The dietary components (vitamins, micronutrients, amino acids, fats or carbohydrates) can affect the function and expression of genes in the uterus and during the early stages of life by modulating epigenetic mechanisms mediated by the metabolism of folates in the metabolism of carbohydrates or in the transmethylation processes that affect the methylation of DNA, histones or non-coding miRNAs [8]. This is an area of epigenetic research, in which it is studied whether epigenetic alterations induced by the maternal diet program the offspring to be more susceptible to certain pathologies such as cardiovascular diseases, obesity, diabetes [5].
The link between the intrauterine environment and the risk of disease in adulthood was first studied in the 1980s, showing that there was a higher mortality from cardiovascular diseases in newborns with low birth weight, data confirmed later by studies that also found an association between low birth weight with an increased risk of obesity, diabetes mellitus type II and hypertension [10,11,12]. Based on these findings, Barker proposed the “thrifty phenotype” hypothesis, also known as the “Barker hypothesis” [13], reporting that exposure to inadequate nutrition during pregnancy and childhood predisposes offspring to developing diabetes mellitus type II. This theory proposes that malnutrition, regardless of the cause, limits the fetus growth by prioritizing blood flow to the brain, thus decreasing the flow to muscle, liver, pancreas and kidneys. In addition, secretion and sensitivity to hormones that promote fetal growth such as insulin or insulin-like factors are reduced [14]. The further development of this hypothesis gave rise to the theory of the origin of health and disease (The Developmental Origins of Health and Disease, DOHaD) [5,12,14], which established that the fetus has capacity to make adaptations based on signals from the in utero environment, thus allowing to improve the immediate survival under adverse postnatal environment. If in utero adaptations are incorrect or significant changes occur in the environment after birth, this would cause a mismatch between prenatal programming and postnatal life and, therefore, induce an increased risk of disease in adulthood [15] (Figure 1).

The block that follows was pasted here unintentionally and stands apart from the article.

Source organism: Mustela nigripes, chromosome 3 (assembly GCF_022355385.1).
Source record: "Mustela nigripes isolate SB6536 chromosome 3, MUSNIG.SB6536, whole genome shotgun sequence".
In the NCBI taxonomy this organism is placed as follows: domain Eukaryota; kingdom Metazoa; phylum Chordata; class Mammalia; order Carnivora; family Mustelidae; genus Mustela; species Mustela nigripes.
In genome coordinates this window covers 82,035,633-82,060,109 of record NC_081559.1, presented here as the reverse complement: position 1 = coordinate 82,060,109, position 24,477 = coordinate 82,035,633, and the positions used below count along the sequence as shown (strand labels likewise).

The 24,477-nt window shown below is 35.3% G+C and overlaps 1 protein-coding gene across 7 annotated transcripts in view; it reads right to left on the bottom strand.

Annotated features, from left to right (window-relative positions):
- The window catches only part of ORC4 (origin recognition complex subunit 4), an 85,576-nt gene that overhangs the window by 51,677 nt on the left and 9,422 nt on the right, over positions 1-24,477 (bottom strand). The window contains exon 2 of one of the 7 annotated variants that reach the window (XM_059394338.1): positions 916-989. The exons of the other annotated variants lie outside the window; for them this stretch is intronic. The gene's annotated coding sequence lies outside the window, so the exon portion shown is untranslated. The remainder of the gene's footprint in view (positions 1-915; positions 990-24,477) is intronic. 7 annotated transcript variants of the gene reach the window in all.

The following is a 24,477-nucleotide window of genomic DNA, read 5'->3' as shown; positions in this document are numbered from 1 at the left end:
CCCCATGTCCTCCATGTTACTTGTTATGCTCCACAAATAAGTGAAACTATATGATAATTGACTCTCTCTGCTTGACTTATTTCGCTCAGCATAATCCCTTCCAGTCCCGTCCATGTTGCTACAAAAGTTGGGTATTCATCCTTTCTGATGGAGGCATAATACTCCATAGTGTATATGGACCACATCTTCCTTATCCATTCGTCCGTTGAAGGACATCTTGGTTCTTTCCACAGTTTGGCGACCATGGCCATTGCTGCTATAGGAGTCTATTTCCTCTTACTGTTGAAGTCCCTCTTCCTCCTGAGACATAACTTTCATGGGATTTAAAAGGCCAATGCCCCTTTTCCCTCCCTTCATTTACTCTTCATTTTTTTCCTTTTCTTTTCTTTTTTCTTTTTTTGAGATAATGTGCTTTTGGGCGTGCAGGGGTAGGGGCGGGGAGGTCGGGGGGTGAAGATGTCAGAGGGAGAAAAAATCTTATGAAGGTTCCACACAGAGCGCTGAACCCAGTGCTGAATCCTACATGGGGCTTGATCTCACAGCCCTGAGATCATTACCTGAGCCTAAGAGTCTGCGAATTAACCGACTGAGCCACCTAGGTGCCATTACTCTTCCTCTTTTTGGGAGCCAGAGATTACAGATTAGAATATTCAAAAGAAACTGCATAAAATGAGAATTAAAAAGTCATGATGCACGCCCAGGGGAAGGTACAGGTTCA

The first studies that clearly showed the relationship between nutrition during pregnancy and the risk of disease in adulthood were those developed during the 1944 Dutch famine [11]. In these studies, it was observed that the children of women exposed to famine periconceptionally or during the first trimester of gestation presented newborns with similar weights to the children of mothers not exposed to it, however, in adulthood they featured increased risk of cardiovascular disease and diabetes. In those cases, in which exposure to famine took place in more advanced stages of gestation, the birth weight was lower among the children of women exposed to famine, also presenting a higher incidence of hypertension and insulin resistance in the adulthood [11].
There is increasing evidence in the scientific literature showing that embryonic or fetal exposure to nutrients can affect their epigenetics and many of these changes are lasting throughout lifespan [16], and can be the most plausible etiology of pathologies such as some types of cancer, cardiovascular disease or metabolic diseases [17]. However, not only malnutrition affects the epigenome, overnutrition also involves metabolic programming and an increased risk of cardiovascular disease, obesity, hypertension, atherosclerosis and diabetes mellitus [9].
Nutrition and physical activity during pregnancy are correlated, showing that maternal malnutrition can lead to a sedentary life in the offspring [18]. This aspect is of great importance, since physical activity during pregnancy has been positively related to various healthy aspects both in the mother and in the newborn [19]. Recently, growing evidence in the scientific literature, indicates that physical activity is necessary to prevent possible metabolic disturbances in the offspring and also may have a positive correlation with offspring’s neurodevelopment and language (in children from 18 to 60 months) [20].
On the other hand, physiological changes that occur during pregnancy, are associated with changes in sleep architecture. These changes can cause negative effects on the health of the mother and her offspring both at a psychological level, as well as at a metabolic and epigenetic level [21]. Also, sleep duration and quality have an impact in dietary patterns which has a direct impact on the offspring’s health outcomes [22].